Saturday, August 31, 2013

Drawing and Learning, Learning and Drawing

On Friday, we started the day at 8:30 and headed towards the Potsdamer Platz block. Potzdamer Platz was one of the most heavily bombed areas of Berlin, where almost the entire area was demolished. The area now is home to some very famous names in architecture and their buildings- Richard Rodgers designed the master plan and some of the buildings, and Renzo Piano has some buildings there as well. Both men worked on the Centre Pompidou together in France, so this was an interesting project that they got to work together on again.

Piano developed new technologies for terra cotta tiles. You can now use them as a facade on exterior walls, and even as sun shades.


Some shots of Piano's buildings

A view of the skylights at the mall at Potsdamer Platz

The yellow slats are a movable louver system, that can move around during the day to always deflect the sun.

We visited the Otto Bock building next. Otto Bock is a company that makes prosthetic limbs, and is currently working on neurological prostheses. their building was built in 2007, and the exterior facade resembles muscle fibers as seen under a microscope.

The entrance, and my excited face.

I really liked the building and the thought behind its design. I also realized that the building is not square in plan, but is in fact an irregular shape. I don't know why the architect chose that shape, but it seems to work for the building. Heiner wasn't impressed really, the only aspect he had to praise was the triple height atrium space. But he thought it was just a boring steel framed building, nothing special.


Those stairs, man. Gorgeous.

I was very excited about a little sketch I did of the interior, but as soon as I left the building, Heiner reminded us that we should be drawing the plans and sections of the buildings we see. Well, shit, I didn't do that. Like at all. My drawing skills are still very rusty too. I tried to draw a section later, but it just looked like a dog drew it. What on earth am I going to do?! Honestly, I should stop comparing myself to my peers. People will be better than me, that's a given fact. I just need to work more at being the kind of architecture student that I want to be.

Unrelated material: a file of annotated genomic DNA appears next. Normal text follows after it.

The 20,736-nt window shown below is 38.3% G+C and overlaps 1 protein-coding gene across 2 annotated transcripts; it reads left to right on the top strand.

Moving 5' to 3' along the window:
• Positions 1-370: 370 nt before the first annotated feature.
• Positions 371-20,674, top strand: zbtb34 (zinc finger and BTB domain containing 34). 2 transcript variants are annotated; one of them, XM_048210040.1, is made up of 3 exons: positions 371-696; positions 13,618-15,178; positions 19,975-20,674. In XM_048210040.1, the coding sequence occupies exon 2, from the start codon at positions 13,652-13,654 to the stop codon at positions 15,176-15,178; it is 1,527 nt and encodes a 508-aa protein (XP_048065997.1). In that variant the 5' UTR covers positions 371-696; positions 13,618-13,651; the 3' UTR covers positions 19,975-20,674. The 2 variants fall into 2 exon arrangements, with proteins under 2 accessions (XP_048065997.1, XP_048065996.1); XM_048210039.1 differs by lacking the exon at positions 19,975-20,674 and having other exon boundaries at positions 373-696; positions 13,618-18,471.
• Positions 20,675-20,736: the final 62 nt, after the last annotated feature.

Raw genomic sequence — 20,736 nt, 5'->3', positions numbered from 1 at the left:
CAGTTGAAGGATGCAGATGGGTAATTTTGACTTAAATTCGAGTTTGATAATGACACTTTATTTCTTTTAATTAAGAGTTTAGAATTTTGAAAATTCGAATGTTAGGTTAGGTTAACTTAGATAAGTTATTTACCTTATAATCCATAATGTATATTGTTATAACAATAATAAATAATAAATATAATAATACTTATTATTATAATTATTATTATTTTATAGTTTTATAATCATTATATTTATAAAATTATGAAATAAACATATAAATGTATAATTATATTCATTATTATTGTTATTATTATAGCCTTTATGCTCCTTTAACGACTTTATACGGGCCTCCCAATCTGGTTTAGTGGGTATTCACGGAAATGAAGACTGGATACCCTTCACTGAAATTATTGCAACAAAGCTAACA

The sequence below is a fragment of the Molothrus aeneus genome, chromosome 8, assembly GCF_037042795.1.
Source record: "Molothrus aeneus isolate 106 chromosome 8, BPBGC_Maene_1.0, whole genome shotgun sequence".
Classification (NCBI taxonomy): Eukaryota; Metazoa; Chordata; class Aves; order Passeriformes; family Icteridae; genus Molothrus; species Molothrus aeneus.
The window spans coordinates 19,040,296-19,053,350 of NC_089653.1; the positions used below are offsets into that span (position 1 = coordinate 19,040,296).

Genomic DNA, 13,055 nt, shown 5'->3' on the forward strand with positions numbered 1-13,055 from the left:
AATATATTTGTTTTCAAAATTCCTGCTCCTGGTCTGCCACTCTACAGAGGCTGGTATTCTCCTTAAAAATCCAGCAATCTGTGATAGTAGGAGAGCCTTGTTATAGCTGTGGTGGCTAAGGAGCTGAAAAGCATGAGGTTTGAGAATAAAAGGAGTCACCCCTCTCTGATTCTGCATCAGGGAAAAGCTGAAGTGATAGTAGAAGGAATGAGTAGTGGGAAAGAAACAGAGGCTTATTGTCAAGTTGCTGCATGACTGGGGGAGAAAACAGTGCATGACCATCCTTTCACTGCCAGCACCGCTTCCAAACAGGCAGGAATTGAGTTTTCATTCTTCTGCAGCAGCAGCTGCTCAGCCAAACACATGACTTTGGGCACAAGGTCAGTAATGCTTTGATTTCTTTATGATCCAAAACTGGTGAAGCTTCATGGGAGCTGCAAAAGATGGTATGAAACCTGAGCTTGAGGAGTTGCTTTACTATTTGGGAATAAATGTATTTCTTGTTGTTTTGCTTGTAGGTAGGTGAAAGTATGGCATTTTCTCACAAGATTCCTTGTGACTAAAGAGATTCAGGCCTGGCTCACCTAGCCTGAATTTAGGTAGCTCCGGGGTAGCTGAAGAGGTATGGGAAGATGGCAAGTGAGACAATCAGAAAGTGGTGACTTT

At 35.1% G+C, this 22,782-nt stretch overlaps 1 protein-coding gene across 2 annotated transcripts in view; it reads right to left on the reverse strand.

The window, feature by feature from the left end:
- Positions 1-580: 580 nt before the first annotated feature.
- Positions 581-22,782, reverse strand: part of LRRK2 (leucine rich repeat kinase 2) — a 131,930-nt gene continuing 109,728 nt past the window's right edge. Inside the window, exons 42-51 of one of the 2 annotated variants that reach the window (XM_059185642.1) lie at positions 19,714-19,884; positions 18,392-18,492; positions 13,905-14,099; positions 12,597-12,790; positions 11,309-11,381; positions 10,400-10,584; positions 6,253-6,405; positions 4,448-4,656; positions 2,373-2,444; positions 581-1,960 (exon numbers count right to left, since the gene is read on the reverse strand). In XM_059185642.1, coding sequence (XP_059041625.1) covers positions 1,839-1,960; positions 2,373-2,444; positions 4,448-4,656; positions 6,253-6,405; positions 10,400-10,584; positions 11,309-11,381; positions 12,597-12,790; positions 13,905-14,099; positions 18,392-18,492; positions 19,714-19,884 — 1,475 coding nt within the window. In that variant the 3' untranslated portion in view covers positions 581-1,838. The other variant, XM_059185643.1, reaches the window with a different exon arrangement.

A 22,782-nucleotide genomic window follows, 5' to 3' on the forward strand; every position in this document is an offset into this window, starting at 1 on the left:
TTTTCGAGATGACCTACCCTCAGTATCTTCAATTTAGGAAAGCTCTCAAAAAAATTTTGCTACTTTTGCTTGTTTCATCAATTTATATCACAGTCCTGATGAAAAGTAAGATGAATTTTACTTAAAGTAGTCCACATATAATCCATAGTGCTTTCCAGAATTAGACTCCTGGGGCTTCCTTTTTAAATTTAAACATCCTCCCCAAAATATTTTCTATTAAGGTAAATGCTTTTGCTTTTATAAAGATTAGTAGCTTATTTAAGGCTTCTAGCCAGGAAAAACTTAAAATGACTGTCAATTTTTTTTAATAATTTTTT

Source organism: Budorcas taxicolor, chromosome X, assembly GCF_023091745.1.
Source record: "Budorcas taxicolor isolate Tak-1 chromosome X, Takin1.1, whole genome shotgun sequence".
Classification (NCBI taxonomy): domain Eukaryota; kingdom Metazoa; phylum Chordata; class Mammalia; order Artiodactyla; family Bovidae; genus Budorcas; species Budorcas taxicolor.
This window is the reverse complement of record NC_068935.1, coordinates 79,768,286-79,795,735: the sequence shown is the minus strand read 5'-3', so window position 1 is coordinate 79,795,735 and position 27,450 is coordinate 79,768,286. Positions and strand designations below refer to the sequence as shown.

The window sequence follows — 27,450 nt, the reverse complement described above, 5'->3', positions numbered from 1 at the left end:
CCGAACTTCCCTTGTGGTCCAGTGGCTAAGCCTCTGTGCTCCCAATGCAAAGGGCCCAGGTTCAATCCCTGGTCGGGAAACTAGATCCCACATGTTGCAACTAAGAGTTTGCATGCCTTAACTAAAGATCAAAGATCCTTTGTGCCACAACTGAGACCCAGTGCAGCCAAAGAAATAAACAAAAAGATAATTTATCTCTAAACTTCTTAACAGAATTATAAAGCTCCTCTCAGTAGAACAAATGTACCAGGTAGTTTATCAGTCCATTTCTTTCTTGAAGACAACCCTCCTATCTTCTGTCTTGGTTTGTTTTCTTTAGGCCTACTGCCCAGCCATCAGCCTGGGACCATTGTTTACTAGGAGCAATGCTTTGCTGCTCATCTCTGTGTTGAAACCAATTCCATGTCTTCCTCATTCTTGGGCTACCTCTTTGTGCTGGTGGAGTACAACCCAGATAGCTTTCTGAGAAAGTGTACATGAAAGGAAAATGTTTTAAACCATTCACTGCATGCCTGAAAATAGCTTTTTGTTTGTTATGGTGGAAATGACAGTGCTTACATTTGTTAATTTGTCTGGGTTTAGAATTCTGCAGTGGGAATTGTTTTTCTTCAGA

Next, we wandered to the Sony Center. It's many public space and housing buildings, surrounding a plaza and fountain. It's covered by a magnificent shade structure. A truss ring runs in compression around the perimeter, while cables hold each support in tension where it meets the structure. That leads to a very stable shade structure.


I kept taking creeper photos everywhere in the city when I saw this building.

Our next stop would have been the Philharmonie, but practice was going on, so we headed to the National Gallery, designed by Mies Van Der Rohe.

Story says that Mies was excited to win the competition, but really didn't feel much like designing anything. So he repurposed designs for the Bacardi Rum factory (that was never built) and placed it all on a plinth in Berlin. The plinth is a physical and symbolic barrier- by building on a plinth, Mies emphasized that there is nothing natural about the space, that it is entirely man made. Plinths are not found in nature, after all. 

The building is made of steel and glass. The thick black roof plane is supported at only 8 points by thin columns, and a glass curtain wall runs around the perimeter. The glass and simple columns make the building feel as if it is one plane hovering above the ground. It's a beautiful architectural expression, and is actually regarded as the best proportioned building in the world.


I took a leaf out of Flash's light painting book and played around with the exhibits in the museum.